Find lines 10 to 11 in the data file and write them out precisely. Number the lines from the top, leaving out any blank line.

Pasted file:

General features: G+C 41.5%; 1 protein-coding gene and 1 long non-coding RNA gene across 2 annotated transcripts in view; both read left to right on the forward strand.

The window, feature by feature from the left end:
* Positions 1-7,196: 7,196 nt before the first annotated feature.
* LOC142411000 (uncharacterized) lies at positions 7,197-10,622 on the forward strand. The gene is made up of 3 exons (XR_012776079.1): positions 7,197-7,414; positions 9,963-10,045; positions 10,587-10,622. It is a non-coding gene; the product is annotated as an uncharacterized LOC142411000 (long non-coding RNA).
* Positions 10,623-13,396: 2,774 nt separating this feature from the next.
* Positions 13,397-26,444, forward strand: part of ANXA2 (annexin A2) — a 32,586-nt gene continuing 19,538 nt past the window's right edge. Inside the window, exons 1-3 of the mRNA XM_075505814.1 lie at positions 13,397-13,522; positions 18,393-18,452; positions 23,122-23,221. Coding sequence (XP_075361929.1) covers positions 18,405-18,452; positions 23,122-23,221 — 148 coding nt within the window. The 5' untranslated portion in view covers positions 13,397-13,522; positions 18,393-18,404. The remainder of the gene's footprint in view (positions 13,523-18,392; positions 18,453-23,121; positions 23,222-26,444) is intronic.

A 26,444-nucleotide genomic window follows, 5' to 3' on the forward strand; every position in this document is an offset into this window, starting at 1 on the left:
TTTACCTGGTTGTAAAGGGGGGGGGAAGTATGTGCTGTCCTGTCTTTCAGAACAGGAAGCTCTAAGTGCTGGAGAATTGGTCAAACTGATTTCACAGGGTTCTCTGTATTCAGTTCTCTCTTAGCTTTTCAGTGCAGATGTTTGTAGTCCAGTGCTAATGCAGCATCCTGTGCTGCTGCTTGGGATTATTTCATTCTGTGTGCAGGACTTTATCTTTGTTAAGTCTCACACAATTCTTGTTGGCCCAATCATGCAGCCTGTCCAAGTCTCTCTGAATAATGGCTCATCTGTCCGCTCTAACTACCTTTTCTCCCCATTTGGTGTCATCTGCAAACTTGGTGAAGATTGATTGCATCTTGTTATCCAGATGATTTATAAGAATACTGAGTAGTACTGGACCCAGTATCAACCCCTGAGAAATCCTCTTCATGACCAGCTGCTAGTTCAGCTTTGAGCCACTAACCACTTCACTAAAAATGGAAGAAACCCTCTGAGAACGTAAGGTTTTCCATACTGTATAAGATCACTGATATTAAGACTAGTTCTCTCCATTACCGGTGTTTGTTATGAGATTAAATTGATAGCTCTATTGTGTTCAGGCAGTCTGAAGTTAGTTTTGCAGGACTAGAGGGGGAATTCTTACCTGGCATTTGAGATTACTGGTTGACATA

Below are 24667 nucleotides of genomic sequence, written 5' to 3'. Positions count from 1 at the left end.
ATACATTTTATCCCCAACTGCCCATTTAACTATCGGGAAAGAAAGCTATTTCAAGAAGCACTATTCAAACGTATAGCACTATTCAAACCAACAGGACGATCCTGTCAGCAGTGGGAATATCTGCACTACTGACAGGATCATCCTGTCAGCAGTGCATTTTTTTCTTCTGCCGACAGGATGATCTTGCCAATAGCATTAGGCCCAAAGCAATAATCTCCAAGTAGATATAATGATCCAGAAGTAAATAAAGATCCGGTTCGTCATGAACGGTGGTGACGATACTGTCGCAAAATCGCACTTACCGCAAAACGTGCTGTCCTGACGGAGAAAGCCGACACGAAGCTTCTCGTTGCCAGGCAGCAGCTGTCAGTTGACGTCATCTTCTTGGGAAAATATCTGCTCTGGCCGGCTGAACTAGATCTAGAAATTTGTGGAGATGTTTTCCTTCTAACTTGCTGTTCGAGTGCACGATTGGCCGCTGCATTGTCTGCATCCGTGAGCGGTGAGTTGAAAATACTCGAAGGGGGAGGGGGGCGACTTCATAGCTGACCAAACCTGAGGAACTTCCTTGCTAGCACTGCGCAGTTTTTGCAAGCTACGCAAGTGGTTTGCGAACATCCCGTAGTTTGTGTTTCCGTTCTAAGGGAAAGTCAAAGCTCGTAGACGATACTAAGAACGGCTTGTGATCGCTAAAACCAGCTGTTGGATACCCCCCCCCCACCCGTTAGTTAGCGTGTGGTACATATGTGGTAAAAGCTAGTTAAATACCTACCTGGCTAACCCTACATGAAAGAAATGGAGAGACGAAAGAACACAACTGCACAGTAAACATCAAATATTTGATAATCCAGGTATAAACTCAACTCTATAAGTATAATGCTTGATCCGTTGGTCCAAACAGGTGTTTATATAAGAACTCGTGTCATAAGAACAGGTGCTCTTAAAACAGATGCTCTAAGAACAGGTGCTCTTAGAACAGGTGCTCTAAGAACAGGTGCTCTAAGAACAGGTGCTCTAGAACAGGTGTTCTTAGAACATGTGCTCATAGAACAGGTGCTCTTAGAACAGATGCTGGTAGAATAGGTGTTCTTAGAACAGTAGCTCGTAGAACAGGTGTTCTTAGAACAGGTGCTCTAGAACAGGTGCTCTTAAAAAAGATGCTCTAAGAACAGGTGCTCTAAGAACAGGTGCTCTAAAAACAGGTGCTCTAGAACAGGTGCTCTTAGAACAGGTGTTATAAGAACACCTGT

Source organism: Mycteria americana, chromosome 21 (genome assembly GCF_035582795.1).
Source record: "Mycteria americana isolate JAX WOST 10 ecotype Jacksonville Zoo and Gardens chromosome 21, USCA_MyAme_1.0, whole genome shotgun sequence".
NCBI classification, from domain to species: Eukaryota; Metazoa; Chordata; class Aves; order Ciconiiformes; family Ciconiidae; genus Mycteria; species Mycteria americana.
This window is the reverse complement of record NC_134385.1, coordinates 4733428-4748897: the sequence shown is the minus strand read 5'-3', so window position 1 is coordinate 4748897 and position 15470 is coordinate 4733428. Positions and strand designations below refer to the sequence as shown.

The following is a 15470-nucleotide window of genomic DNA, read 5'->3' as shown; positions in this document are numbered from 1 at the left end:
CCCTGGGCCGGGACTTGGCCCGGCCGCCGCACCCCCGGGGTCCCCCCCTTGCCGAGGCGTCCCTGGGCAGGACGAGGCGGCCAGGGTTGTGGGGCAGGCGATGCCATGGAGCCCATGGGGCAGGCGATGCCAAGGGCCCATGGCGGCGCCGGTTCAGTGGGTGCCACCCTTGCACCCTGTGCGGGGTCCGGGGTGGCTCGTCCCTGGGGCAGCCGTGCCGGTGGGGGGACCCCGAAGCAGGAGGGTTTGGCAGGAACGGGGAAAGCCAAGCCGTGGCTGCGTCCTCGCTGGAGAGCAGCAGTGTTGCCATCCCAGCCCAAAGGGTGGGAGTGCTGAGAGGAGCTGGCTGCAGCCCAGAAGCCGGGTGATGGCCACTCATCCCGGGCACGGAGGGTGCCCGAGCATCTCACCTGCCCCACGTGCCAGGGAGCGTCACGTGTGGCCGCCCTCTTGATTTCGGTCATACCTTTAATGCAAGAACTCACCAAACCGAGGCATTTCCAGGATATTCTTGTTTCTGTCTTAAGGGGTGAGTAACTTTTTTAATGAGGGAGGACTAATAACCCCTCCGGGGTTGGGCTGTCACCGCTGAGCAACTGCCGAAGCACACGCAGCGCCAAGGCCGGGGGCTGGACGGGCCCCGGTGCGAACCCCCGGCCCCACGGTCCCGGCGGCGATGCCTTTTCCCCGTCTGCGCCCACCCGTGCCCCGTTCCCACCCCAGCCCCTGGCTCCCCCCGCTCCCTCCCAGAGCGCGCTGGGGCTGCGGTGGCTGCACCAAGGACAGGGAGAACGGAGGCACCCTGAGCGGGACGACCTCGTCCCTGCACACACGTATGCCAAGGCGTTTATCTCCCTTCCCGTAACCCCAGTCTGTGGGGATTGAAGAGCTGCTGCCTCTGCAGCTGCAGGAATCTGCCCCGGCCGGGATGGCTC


ATACATTTTATCCCCAACTGCCCATTTAACTATCGGGAAAGAAAGCTATTTCAAGAAGCACTATTCAAACGTATAGCACTATTCAAACCAACAGGACGATCCTGTCAGCAGTGGGAATATCTGCACTACTGACAGGATCATCCTGTCAGCAGTGCATTTTTTTCTTCTGCCGACAGGATGATCTTGCCAATAGCATTAGGCCCAAAGCAATAATCTCCAAGTAGATATAATGATCCAGAAGTAAATAAAGATCCGGTTCGTCATGAACGGTGGTGACGATACTGTCGCAAAATCGCACTTACCGCAAAACGTGCTGTCCTGACGGAGAAAGCCGACACGAAGCTTCTCGTTGCCAGGCAGCAGCTGTCAGTTGACGTCATCTTCTTGGGAAAATATCTGCTCTGGCCGGCTGAACTAGATCTAGAAATTTGTGGAGATGTTTTCCTTCTAACTTGCTGTTCGAGTGCACGATTGGCCGCTGCATTGTCTGCATCCGTGAGCGGTGAGTTGAAAATACTCGAAGGGGGAGGGGGGCGACTTCATAGCTGACCAAACCTGAGGAACTTCCTTGCTAGCACTGCGCAGTTTTTGCAAGCTACGCAAGTGGTTTGCGAACATCCCGTAGTTTGTGTTTCCGTTCTAAGGGAAAGTCAAAGCTCGTAGACGATACTAAGAACGGCTTGTGATCGCTAAAACCAGCTGTTGGATACCCCCCCCCCACCCGTTAGTTAGCGTGTGGTACATATGTGGTAAAAGCTAGTTAAATACCTACCTGGCTAACCCTACATGAAAGAAATGGAGAGACGAAAGAACACAACTGCACAGTAAACATCAAATATTTGATAATCCAGGTATAAACTCAACTCTATAAGTATAATGCTTGATCCGTTGGTCCAAACAGGTGTTTATATAAGAACTCGTGTCATAAGAACAGGTGCTCTTAAAACAGATGCTCTAAGAACAGGTGCTCTTAGAACAGGTGCTCTAAGAACAGGTGCTCTAAGAACAGGTGCTCTAGAACAGGTGTTCTTAGAACATGTGCTCATAGAACAGGTGCTCTTAGAACAGATGCTGGTAGAATAGGTGTTCTTAGAACAGTAGCTCGTAGAACAGGTGTTCTTAGAACAGGTGCTCTAGAACAGGTGCTCTTAAAAAAGATGCTCTAAGAACAGGTGCTCTAAGAACAGGTGCTCTAAAAACAGGTGCTCTAGAACAGGTGCTCTTAGAACAGGTGTTATAAGAACACCTGT

Source organism: Mycteria americana, chromosome 21 (genome assembly GCF_035582795.1).